And yes, it can be difficult for people to think in that new way. Tutoring should be provided for those students. And maybe they'd have better success at learning it if the constant classroom disruptions could be reduced.
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Old 11-11-2019, 02:38 PM
 
30 posts, read 15,552 times
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Quote:
Originally Posted by RamenAddict View Post
I worked at a job that was primarily people who were social workers. They had to do lots of algebra as part of that job. The people who really had never learned how to do it struggled with some aspects of the job. I didn’t do that well in algebra in high school, but I was glad I learned it. I have found it to be incredibly useful since I have graduated.
Can you elaborate? I work in sales so I use math, but not the algebra that was taught in high school.
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Old 11-11-2019, 02:58 PM
 
Location: Western Washington
10,841 posts, read 9,656,051 times
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Quote:
Originally Posted by katie1215 View Post
Can you elaborate? I work in sales so I use math, but not the algebra that was taught in high school.
Algebra is very relevant to sales.

How do you calculate a 45% margin on a net priced item?

If you receive a 2% manufacturers rebate on annual purchases of $1,000,000 and you operate on a 15% margin from net, 10% of your customers get a 1% discount off retail for paying net30, you markdown 1.5% of inventory for promotional purposes, what is your maintained margin?

If you cannot work your way through these algebraic problems you will have a difficult time predicting profitability. You may be able to sell something, but you will never be a sales manager or really understand the rules of your own profession.
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Old 11-11-2019, 02:59 PM
 
Location: Rural Wisconsin
9,886 posts, read 2,761,769 times
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I think that kids should be evaluated in the ninth grade as far as where their talents and interests are, and education after that point should be geared to the kind of job/field they want -- and only those kids who are "college material" should be required to take advanced courses.

I have had various positions in various fields (publishing, education, retail, and office administration), and there was nothing I learned in high school that had anything to do with filling the duties of any of my positions. All the English and math I needed I knew by the end of eighth grade (at the latest), and I never put anything I learned in my history, advanced math, or science courses to any practical use, although I did enjoy history (and still do).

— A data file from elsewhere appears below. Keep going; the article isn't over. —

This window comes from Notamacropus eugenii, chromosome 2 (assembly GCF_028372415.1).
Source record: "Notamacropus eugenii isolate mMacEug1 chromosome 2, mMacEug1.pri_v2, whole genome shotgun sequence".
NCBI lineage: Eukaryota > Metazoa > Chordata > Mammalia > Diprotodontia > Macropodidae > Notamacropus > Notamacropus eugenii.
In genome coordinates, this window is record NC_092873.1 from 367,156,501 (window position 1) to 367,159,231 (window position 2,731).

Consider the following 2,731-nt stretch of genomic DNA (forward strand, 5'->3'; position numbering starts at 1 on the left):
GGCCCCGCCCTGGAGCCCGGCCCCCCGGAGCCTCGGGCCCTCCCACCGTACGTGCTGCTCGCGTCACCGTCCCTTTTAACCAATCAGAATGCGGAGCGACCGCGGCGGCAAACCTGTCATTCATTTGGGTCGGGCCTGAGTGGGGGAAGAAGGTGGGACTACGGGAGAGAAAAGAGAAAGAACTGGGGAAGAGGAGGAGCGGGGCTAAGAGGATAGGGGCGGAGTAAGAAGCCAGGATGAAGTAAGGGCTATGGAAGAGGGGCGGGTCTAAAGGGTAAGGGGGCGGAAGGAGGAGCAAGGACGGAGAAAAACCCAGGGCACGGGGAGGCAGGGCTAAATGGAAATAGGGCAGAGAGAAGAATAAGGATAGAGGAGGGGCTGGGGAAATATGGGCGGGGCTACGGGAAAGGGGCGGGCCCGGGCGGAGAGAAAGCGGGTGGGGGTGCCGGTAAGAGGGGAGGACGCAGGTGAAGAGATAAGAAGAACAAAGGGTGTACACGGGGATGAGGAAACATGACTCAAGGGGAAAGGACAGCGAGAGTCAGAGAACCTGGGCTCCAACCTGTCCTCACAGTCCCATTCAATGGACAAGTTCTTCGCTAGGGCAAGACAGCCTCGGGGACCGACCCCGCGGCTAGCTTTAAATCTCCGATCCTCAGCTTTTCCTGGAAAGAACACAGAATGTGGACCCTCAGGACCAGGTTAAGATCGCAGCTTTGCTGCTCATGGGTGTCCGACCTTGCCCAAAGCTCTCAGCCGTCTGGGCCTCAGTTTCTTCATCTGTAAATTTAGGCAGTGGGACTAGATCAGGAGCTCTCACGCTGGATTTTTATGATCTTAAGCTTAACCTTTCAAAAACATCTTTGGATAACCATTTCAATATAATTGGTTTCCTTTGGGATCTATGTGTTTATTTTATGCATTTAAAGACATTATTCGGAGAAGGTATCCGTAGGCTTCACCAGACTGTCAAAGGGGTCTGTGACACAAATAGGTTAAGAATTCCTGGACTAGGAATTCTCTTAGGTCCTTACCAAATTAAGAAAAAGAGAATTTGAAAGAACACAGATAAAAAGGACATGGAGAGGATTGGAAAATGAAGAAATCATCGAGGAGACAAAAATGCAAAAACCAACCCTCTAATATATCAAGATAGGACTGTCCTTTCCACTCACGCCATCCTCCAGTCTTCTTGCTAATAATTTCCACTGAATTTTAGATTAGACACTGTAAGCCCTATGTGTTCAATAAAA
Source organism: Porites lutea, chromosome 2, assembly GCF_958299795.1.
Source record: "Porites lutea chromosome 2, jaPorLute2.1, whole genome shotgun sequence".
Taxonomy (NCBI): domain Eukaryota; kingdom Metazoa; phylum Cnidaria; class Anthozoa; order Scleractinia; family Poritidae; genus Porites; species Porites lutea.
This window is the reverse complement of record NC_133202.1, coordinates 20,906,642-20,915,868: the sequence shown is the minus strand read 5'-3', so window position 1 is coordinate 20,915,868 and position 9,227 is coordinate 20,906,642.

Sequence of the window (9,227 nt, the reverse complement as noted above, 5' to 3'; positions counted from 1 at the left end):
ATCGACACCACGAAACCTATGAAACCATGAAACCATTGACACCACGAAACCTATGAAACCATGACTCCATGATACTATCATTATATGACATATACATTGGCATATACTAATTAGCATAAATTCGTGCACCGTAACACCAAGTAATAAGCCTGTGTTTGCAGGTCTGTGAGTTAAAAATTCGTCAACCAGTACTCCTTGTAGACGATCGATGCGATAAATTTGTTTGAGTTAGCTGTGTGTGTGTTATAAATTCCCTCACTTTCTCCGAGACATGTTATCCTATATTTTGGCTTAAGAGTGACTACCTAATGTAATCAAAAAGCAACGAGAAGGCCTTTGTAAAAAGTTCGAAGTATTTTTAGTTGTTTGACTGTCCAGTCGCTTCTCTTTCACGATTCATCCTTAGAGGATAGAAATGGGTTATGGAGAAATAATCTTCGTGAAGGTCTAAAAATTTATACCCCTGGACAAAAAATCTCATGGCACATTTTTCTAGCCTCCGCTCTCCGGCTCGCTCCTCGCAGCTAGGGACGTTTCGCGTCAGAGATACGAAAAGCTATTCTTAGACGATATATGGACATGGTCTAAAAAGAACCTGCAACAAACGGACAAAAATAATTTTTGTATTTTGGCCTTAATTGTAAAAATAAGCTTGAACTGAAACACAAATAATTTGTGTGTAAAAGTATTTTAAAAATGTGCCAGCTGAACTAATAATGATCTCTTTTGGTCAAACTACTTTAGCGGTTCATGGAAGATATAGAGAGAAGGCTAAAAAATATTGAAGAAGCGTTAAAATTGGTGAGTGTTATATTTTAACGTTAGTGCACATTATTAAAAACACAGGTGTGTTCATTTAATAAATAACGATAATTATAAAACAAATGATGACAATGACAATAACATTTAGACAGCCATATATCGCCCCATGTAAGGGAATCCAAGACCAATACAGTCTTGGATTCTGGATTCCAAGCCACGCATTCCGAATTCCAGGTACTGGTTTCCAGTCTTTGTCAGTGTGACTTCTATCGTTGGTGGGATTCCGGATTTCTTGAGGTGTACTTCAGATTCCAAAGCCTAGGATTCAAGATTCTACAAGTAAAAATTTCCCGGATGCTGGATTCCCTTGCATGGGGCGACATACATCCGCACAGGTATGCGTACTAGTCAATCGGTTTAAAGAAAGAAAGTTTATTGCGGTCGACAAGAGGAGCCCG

I think that in many cases -- but certainly not all! --the only real value to having a high school diploma is proving to future employers that you were probably not a lazy, troubled or unmotivated kid.

P.S. I was a sales/merchandise manager for a local department store responsible for buying 1.4 million in merchandise in 1979 dollars (and I had a staff of 14), but I did not put any algebra to use -- just math I had learned in earlier grades along with a training course of six weeks, if I remember correctly, that did cover some retail math, but nothing that was very difficult.
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Old 11-11-2019, 03:09 PM
 
30 posts, read 15,552 times
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Quote:
Originally Posted by fishbrains View Post
Algebra is very relevant to sales.

How do you calculate a 45% margin on a net priced item?

If you receive a 2% manufacturers rebate on annual purchases of $1,000,000 and you operate on a 15% margin from net, 10% of your customers get a 1% discount off retail for paying net30, you markdown 1.5% of inventory for promotional purposes, what is your maintained margin?

If you cannot work your way through these algebraic problems you will have a difficult time predicting profitability. You may be able to sell something, but you will never be a sales manager or really understand the rules of your own profession.
That can be solved with 8th grade math.
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Old 11-11-2019, 03:13 PM
 
8,641 posts, read 3,997,303 times
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OK, let's run that pop fly out.


Your projected manufacturing cost is $225. Your organization requires a 45% minimum gross margin. What, then, will be the minimum sales price for this product to achieve the required minimum gross margin?


Don't run to a book and look up a formula. Tell us, right now, how you calculate the sales price. I defy you to do so without using algebra - i.e., the substitution of a place holder letter or symbol for a number that you wish to calculate.